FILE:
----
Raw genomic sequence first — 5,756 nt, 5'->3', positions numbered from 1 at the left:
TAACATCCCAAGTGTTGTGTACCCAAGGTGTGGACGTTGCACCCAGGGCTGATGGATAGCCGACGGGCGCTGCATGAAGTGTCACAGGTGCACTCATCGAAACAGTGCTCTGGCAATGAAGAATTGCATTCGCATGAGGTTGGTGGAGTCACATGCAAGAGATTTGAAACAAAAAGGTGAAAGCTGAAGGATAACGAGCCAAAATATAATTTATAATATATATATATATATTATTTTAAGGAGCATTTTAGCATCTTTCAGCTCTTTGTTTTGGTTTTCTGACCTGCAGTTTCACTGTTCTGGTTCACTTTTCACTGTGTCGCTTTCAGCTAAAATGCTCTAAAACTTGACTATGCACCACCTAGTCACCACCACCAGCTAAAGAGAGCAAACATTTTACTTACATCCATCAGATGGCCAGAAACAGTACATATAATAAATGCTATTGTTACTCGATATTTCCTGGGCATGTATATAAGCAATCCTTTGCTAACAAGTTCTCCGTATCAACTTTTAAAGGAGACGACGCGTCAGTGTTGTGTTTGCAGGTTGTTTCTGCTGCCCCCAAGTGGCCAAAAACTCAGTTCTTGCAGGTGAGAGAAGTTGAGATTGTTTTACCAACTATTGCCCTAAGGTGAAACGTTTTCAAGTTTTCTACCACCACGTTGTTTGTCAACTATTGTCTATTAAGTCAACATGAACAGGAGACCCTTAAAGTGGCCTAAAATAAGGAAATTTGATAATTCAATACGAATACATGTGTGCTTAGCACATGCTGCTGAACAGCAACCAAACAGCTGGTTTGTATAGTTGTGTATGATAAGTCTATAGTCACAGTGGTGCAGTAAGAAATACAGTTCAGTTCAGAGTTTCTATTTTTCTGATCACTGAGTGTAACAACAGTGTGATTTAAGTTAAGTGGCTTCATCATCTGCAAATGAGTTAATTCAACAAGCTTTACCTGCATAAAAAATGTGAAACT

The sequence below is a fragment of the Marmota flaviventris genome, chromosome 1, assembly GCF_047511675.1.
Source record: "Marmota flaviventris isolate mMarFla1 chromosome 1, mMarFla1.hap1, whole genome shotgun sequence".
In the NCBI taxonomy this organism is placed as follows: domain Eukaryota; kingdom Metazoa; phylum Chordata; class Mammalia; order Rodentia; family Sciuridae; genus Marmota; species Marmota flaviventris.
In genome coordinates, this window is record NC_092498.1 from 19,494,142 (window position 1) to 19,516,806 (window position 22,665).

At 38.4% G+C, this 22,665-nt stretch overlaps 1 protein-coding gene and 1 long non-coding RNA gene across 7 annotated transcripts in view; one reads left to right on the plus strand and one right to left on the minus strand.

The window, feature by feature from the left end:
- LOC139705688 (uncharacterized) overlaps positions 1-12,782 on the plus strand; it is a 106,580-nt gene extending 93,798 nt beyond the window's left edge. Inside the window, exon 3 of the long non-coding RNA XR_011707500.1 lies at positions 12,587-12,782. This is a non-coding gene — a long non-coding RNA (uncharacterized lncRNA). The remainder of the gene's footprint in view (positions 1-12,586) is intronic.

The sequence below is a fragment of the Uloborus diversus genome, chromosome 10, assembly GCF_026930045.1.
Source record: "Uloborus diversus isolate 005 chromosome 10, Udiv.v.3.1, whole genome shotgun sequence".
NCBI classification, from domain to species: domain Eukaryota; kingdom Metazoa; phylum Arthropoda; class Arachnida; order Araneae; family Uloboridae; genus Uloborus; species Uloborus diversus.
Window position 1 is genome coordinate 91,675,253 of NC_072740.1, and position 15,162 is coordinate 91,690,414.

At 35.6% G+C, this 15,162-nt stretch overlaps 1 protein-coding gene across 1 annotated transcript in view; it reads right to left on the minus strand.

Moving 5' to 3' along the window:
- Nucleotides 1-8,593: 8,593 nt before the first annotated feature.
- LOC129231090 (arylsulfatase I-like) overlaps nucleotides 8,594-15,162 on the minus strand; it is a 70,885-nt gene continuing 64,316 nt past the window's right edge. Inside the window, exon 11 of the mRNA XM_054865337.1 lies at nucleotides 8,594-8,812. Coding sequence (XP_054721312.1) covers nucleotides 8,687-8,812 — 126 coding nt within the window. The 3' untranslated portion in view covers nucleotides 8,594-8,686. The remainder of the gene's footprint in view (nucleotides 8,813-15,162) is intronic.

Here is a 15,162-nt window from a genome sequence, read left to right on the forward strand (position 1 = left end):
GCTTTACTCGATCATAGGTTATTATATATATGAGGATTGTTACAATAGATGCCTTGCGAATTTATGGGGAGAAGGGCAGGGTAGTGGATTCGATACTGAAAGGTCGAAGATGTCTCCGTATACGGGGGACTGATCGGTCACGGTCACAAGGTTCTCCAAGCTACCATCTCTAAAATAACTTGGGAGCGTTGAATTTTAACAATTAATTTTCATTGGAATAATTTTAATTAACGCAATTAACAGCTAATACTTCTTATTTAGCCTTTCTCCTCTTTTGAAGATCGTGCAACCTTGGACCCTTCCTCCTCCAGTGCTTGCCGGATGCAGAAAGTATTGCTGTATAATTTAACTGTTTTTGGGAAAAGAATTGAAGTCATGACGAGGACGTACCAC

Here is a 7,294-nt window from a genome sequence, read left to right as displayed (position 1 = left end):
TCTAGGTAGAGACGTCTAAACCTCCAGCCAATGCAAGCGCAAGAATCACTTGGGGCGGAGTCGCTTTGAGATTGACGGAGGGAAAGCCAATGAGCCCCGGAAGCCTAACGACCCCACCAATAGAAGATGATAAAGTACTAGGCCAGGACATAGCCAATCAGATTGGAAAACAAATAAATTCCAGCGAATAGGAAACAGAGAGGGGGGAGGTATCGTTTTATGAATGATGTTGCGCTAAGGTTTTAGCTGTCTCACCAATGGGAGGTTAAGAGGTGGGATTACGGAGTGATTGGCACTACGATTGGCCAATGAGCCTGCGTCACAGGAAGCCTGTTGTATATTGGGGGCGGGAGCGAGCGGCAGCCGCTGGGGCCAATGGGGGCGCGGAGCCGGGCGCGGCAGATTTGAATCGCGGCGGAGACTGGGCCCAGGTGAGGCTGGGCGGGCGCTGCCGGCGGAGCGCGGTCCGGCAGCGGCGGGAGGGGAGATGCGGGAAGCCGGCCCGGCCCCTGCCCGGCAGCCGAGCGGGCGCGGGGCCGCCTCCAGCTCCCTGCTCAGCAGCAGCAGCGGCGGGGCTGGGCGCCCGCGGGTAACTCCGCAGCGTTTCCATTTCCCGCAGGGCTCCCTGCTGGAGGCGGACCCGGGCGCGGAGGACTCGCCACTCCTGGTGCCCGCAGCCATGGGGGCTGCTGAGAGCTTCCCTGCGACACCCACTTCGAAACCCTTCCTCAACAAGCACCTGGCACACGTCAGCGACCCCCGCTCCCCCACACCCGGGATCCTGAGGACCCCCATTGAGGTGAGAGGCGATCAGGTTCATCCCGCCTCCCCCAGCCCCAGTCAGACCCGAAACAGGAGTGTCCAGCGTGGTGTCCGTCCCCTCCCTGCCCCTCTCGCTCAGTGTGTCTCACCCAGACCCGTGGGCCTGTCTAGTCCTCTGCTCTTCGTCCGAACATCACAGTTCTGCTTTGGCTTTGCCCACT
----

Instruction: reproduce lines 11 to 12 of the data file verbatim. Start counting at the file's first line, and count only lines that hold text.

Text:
Source record: "Uloborus diversus isolate 005 chromosome 10, Udiv.v.3.1, whole genome shotgun sequence".
NCBI classification, from domain to species: domain Eukaryota; kingdom Metazoa; phylum Arthropoda; class Arachnida; order Araneae; family Uloboridae; genus Uloborus; species Uloborus diversus.